New research concludes that we identify narcissists by their eyebrows.
Posted May 26, 2018
A 2018 study by researchers Giacomin and Rule has determined that people can identify grandiose narcissists** by the distinctiveness of their eyebrows.1
Grandiose, or overt narcissism is a form of narcissism associated with extraversion, arrogance, entitlement, dominance, and aggression.
Though narcissists can be likable at first, they lose some of their charm once it becomes clear that they are more interested in attracting attention and admiration, and much less interested in intimacy and other aspects of a fulfilling relationship.
Given that grandiose narcissism is associated with aggressiveness and a tendency to exploit others, it is important to be able to identify this personality trait in others early on. But how?
Previous research has shown that narcissism can manifest itself in people’s appearance.2 For example, narcissists are more likely to look attractive; to wear clothes that are expensive, stylish, and flashy; and to have an organized and neat appearance.
Gender-specific behaviors have also been identified. Narcissistic men are less likely to wear glasses. Narcissistic women are prone to wearing makeup, showing cleavage, and plucking their eyebrows.
Previous research had concluded that people can detect grandiose narcissism by looking at emotionally neutral faces. The present investigation attempted to determine what specific features of the target faces allowed people to do so.
Giacomin and Rule first examined participants’ perceptions of target faces as a whole. But participants were able to detect narcissism even in upside-down faces.
The researchers then determined that the cues to identifying narcissists resided in the eye region — specifically, the eyebrows.
Using image manipulation, they confirmed their results, observing that a non-narcissist donning a narcissistic person’s brows was judged as more narcissistic, and that a narcissistic person viewed with a non-narcissist’s brows was judged as less narcissistic.
They further discovered that people considered femininity, grooming, and distinctiveness in judging the presence of narcissism in target faces. But only distinctiveness was related to accurate judgments.
In short, the authors concluded that accurate judgments of narcissism depend mainly on the distinctiveness of the target’s eyebrows.
But . . . eyebrows?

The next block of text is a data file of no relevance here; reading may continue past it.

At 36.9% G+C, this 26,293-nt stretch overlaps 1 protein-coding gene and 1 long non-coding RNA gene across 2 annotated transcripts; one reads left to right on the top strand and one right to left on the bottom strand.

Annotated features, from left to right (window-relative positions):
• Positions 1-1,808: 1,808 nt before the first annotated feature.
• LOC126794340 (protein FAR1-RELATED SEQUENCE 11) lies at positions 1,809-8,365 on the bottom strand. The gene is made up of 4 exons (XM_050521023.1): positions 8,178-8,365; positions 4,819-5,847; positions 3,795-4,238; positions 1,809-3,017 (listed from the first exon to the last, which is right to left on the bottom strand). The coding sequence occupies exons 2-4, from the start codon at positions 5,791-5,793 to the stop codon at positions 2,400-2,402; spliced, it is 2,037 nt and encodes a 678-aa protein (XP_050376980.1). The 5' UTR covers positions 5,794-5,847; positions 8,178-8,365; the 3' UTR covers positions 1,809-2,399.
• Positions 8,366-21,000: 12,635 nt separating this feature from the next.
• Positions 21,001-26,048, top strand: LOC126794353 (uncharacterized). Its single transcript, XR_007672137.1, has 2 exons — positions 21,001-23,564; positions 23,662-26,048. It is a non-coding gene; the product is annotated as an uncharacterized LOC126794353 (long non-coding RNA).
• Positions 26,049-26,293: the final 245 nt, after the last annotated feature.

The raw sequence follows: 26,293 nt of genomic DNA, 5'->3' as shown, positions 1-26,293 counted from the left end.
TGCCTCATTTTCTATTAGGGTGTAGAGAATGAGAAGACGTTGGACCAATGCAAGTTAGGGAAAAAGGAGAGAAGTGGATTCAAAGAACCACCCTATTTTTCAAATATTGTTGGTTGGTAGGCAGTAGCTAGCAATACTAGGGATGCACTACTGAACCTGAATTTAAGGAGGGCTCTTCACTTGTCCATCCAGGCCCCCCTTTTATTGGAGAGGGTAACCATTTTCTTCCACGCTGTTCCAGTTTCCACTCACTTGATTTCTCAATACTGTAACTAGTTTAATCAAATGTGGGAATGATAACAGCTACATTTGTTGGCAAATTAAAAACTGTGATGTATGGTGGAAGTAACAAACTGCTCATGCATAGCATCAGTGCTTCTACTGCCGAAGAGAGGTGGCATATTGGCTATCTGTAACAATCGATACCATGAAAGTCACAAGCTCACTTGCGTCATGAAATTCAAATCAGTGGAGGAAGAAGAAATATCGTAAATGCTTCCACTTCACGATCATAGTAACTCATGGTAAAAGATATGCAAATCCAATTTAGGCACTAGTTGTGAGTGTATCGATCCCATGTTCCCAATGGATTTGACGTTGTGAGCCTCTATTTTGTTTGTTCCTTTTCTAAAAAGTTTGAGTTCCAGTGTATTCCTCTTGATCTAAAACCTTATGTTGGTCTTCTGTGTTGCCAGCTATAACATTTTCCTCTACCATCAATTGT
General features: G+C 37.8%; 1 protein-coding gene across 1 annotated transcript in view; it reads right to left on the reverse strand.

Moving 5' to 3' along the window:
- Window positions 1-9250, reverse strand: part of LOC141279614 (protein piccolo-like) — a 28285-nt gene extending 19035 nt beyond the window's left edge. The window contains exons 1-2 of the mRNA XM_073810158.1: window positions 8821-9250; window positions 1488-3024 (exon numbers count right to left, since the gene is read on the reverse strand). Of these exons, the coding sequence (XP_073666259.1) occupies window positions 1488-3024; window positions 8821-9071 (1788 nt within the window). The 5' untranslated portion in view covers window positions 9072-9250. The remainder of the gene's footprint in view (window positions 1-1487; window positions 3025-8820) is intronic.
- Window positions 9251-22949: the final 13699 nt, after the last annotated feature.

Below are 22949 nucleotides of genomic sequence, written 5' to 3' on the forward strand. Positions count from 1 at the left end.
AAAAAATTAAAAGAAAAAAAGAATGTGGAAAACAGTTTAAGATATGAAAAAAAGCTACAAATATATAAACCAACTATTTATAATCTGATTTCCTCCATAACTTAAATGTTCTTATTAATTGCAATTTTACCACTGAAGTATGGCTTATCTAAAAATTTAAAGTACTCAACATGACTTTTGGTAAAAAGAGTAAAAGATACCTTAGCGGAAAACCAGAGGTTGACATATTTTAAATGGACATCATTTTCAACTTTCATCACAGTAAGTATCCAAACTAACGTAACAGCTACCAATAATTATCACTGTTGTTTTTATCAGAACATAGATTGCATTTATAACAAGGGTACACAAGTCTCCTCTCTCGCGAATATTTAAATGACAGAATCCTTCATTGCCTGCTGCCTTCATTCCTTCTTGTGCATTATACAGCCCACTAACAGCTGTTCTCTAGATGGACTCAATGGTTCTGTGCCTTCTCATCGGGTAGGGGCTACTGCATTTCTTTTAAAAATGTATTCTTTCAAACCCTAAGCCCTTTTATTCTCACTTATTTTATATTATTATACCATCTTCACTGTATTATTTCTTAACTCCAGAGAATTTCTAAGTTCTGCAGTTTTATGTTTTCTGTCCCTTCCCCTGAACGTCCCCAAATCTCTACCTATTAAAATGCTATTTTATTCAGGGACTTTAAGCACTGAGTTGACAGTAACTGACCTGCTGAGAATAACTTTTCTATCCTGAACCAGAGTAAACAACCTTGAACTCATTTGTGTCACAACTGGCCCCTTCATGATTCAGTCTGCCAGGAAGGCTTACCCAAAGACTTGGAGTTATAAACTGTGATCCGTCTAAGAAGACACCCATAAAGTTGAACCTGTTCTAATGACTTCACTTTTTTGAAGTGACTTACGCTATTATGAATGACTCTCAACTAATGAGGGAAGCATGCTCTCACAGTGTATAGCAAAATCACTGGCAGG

Eyebrows help us express many emotions and communicate social messages, even unintentional ones. As Giacomin and Rule observe, brows “provide high-contrast lines that can reveal involuntary expressions or gestures from far away.”
In addition, brows can help us recognize faces. In one study, for instance, it was found that the absence of eyebrows in familiar faces, such as celebrity faces, significantly impacted recognition. Indeed, it appeared that the absence of eyebrows, as opposed to eyes, resulted in a significantly greater difficulty in face recognition.3
Eyebrows may be particularly important to people high on the personality trait of grandiose narcissism. Why? Because they have a strong desire for admiration and recognition and, as a result, might “seek to maintain distinct eyebrows to facilitate others’ ability to notice, recognize, and remember them; thereby increasing their likability and reinforcing their overly positive self-views.”1
Eyebrows also influence mate selection and attractiveness; plucking, waxing, coloring, Botox injections, and permanent tattooing are some examples of how people attempt to accentuate the fullness and the arch of the brow.
And given that narcissists are very competitive and often successful in mate selection (mainly when it comes to acquiring short-term sexual partners), their eyebrows could “signal this prowess to others.”
** Note: Narcissism can be conceptualized as a psychopathology (i.e., a personality disorder) or as a personality trait. While a particular individual may or may not meet the criteria for narcissistic personality disorder, we all have some levels of the trait of narcissism. The authors of the present study also conceptualized narcissism as a personality trait, not as a pathology. So when they mention narcissists or non-narcissists, they are simply referring to people high or low, respectively, on the trait of narcissism.
1. Giacomin, M., & Rule, N. O. (in press). Eyebrows cue grandiose narcissism. Journal of Personality. doi:10.1111/jopy.12396
2. Vazire, S., Naumann, L. P., Rentfrow, P. J., & Gosling, S. D. (2008). Portrait of a narcissist: Manifestations of narcissism in physical appearance. Journal of Research in Personality, 42, 1439 –1447.
3. Sadr, J., Jarudi, I., & Sinha, P. (2003). The role of eyebrows in face recognition. Perception, 32, 285–293.